A COSTLY tree preservation survey, conducted by Hart Council, has been slammed as a waste of money and paper.

Three firms of consultants were hired, at a total cost of £22,500, to carry out the inspection in the Zebon Copse area of Church Crookham.

They spent 18 months compiling a 33-page report which details all those trees which the experts feel should be preserved.

The trees even include those in front and back gardens planted since the estate was built only a few years ago.

Copies of the weighty document were recently delivered by hand to more than 4,500 homes affected by the preservation orders.

According to one recipient, Mrs Sue Vincent, the survey has incensed many of her neighbours.

In an e-mail to the council, she says: "I find it astounding that a council which allowed the razoring of trees that were here prior to the building of this development, now has the nerve to place preservation orders on trees that were mainly procured, planted and cared for by the residents."

The document referred to three trees which she and her husband, Mark, had planted at their home in Silvester Way. "If the council wishes to place preservation orders on them, then perhaps it would like to adopt them," she says.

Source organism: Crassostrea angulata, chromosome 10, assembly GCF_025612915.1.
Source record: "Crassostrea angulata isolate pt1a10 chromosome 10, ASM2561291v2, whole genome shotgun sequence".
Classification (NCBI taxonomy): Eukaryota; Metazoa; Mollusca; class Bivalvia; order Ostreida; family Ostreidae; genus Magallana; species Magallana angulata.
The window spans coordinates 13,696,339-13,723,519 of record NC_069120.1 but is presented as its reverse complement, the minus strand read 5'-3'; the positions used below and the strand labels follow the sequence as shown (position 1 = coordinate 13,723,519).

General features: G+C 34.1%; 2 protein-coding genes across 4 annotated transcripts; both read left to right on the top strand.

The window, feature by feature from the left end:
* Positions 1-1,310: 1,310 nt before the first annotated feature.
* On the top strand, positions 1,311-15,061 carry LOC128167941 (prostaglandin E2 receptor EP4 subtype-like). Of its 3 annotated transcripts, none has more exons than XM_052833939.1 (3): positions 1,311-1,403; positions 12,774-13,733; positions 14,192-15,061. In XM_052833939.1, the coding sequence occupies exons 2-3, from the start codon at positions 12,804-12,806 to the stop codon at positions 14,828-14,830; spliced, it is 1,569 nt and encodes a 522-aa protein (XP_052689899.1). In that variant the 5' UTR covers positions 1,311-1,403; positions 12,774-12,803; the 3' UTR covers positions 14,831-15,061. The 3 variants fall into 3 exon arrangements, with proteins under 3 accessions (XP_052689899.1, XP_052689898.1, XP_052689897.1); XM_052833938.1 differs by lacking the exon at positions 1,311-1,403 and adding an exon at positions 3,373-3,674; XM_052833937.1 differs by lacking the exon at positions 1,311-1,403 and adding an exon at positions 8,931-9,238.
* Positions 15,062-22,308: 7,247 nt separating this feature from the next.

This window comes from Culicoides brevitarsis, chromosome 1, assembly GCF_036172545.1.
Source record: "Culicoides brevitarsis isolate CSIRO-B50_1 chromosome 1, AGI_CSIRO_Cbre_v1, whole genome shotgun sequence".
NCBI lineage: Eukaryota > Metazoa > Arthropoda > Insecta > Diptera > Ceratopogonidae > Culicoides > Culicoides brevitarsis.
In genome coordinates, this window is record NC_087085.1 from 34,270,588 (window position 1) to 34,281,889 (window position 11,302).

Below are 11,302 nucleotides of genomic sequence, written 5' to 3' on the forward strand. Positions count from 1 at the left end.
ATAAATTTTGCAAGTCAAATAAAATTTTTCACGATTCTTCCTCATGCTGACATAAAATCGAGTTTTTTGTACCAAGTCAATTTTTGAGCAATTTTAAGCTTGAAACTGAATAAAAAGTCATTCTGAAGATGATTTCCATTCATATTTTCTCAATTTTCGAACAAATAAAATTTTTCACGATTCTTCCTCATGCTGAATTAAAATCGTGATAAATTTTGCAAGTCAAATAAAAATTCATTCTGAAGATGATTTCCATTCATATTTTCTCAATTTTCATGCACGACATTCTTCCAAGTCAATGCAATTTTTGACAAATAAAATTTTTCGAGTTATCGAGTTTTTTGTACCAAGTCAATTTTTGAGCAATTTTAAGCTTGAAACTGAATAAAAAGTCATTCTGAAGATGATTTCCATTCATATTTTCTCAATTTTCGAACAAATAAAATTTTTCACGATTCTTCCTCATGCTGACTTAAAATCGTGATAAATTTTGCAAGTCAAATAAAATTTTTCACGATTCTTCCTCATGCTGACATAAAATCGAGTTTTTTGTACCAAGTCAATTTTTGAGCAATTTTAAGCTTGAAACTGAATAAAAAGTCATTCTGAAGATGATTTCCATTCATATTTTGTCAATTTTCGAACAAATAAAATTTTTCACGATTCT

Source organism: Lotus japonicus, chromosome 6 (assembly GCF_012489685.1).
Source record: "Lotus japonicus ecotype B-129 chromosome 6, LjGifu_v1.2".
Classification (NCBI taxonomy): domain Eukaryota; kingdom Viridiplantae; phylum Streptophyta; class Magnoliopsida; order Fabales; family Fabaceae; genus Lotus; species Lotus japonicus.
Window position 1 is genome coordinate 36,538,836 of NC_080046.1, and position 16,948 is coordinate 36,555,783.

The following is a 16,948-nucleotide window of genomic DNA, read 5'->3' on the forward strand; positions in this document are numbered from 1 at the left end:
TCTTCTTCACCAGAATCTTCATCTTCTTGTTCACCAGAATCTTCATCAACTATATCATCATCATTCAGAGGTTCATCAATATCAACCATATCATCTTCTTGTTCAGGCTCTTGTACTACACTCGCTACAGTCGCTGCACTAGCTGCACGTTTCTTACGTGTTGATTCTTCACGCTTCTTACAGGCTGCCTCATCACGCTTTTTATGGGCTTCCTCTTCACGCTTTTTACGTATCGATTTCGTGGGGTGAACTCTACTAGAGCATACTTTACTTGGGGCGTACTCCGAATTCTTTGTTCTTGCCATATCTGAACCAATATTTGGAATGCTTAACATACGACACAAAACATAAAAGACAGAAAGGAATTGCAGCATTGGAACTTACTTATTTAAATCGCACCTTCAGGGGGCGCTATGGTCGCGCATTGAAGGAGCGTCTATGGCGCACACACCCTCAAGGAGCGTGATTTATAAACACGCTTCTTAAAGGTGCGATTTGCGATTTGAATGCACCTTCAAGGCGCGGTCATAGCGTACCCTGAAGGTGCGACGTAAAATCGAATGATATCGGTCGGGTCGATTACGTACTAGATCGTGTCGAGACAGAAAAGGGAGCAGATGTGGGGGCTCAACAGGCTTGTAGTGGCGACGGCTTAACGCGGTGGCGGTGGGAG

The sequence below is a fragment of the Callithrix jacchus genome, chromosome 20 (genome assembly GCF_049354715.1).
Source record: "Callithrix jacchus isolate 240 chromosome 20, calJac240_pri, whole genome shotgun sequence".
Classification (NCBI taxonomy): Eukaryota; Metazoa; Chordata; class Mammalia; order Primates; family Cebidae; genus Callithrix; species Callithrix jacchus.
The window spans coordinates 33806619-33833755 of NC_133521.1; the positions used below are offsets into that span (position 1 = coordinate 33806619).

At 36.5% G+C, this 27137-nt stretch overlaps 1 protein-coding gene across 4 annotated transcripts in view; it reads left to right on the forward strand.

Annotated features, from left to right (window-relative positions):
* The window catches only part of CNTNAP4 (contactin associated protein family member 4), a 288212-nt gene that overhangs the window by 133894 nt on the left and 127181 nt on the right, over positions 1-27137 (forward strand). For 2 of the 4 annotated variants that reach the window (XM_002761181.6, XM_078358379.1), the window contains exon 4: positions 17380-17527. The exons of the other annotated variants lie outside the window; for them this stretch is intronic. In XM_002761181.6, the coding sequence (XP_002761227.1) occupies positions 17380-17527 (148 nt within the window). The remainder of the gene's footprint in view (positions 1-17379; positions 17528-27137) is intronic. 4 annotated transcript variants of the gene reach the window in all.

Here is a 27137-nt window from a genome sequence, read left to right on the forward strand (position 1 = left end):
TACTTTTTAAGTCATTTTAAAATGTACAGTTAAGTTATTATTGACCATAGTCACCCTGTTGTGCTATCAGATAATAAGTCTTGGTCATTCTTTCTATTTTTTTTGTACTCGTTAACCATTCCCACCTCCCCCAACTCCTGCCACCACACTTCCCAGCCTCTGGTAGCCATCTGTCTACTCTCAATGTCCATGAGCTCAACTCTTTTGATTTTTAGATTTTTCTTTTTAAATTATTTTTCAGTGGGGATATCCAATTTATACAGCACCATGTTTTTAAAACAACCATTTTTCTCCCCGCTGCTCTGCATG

In a final blast Mrs Vincent adds: "I have chosen to send this message electronically as I believe in wasting as little paper, and therefore trees, as possible."

Ian Phillips, council landscape and planning manager, said the survey had been carried out in accordance with new Government guidelines.The aim is to replace old records with an up-to-date picture of trees which should be preserved.On the question of trees in gardens of houses, he said: "A lot of people believe that, because they planted the tree, it shouldn't have a preservation order put on it.

"But these are the trees which need preserving most. After all a tree has to be planted by someone, wherever it is situated."Mr Phillips said it was impossible to calculate exactly how much the survey had cost. "It was a huge and expensive logistical exercise which involved a great deal of officer time," he said.

He regretted that the survey had led to the use of so much paper, but the council was legally required to serve a copy of a preservation order on each affected property.About 300 people - 10 per cent of those surveyed - have contacted the council with objections and comments relating to around 500 trees.

* Editor Alan Franklin comments: What an incredible misuse of your money, Hart taxpayers! People plant trees because they like them. The trees do not need squads of Hart wasters to protect them. The true amount squandered on telling people what branches they can cut off their own trees would be staggering, if known. This council needs pruning - root and branch.